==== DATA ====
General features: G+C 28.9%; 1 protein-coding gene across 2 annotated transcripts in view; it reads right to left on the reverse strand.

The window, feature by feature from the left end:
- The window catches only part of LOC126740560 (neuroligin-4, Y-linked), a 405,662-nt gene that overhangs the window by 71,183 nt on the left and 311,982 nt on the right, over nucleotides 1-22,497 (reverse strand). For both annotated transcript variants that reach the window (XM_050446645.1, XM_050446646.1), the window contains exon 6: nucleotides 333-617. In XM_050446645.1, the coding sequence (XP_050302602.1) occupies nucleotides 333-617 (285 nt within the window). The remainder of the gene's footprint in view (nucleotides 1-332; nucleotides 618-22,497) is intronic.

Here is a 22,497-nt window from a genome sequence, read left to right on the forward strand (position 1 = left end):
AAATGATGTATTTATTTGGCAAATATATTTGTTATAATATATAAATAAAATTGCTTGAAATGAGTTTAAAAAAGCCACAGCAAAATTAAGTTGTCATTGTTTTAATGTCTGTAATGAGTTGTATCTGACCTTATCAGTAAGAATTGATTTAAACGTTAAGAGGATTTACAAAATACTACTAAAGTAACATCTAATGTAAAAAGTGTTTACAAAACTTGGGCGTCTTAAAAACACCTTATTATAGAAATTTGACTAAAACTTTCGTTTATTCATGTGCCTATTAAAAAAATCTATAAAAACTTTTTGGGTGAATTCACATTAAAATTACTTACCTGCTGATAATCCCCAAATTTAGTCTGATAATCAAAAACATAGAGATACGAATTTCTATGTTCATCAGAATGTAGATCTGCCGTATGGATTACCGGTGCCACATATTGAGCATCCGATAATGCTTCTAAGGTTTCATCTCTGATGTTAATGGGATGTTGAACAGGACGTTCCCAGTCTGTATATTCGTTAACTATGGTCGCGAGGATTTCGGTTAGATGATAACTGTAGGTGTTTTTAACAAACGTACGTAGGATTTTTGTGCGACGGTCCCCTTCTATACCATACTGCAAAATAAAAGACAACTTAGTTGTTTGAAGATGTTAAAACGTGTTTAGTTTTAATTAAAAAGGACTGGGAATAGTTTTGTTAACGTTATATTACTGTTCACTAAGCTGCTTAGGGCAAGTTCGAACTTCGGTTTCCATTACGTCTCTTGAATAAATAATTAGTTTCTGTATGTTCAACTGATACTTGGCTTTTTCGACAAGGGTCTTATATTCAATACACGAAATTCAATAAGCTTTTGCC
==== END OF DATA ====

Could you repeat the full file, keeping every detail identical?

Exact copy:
General features: G+C 28.9%; 1 protein-coding gene across 2 annotated transcripts in view; it reads right to left on the reverse strand.

The window, feature by feature from the left end:
- The window catches only part of LOC126740560 (neuroligin-4, Y-linked), a 405,662-nt gene that overhangs the window by 71,183 nt on the left and 311,982 nt on the right, over nucleotides 1-22,497 (reverse strand). For both annotated transcript variants that reach the window (XM_050446645.1, XM_050446646.1), the window contains exon 6: nucleotides 333-617. In XM_050446645.1, the coding sequence (XP_050302602.1) occupies nucleotides 333-617 (285 nt within the window). The remainder of the gene's footprint in view (nucleotides 1-332; nucleotides 618-22,497) is intronic.

Here is a 22,497-nt window from a genome sequence, read left to right on the forward strand (position 1 = left end):
AAATGATGTATTTATTTGGCAAATATATTTGTTATAATATATAAATAAAATTGCTTGAAATGAGTTTAAAAAAGCCACAGCAAAATTAAGTTGTCATTGTTTTAATGTCTGTAATGAGTTGTATCTGACCTTATCAGTAAGAATTGATTTAAACGTTAAGAGGATTTACAAAATACTACTAAAGTAACATCTAATGTAAAAAGTGTTTACAAAACTTGGGCGTCTTAAAAACACCTTATTATAGAAATTTGACTAAAACTTTCGTTTATTCATGTGCCTATTAAAAAAATCTATAAAAACTTTTTGGGTGAATTCACATTAAAATTACTTACCTGCTGATAATCCCCAAATTTAGTCTGATAATCAAAAACATAGAGATACGAATTTCTATGTTCATCAGAATGTAGATCTGCCGTATGGATTACCGGTGCCACATATTGAGCATCCGATAATGCTTCTAAGGTTTCATCTCTGATGTTAATGGGATGTTGAACAGGACGTTCCCAGTCTGTATATTCGTTAACTATGGTCGCGAGGATTTCGGTTAGATGATAACTGTAGGTGTTTTTAACAAACGTACGTAGGATTTTTGTGCGACGGTCCCCTTCTATACCATACTGCAAAATAAAAGACAACTTAGTTGTTTGAAGATGTTAAAACGTGTTTAGTTTTAATTAAAAAGGACTGGGAATAGTTTTGTTAACGTTATATTACTGTTCACTAAGCTGCTTAGGGCAAGTTCGAACTTCGGTTTCCATTACGTCTCTTGAATAAATAATTAGTTTCTGTATGTTCAACTGATACTTGGCTTTTTCGACAAGGGTCTTATATTCAATACACGAAATTCAATAAGCTTTTGCC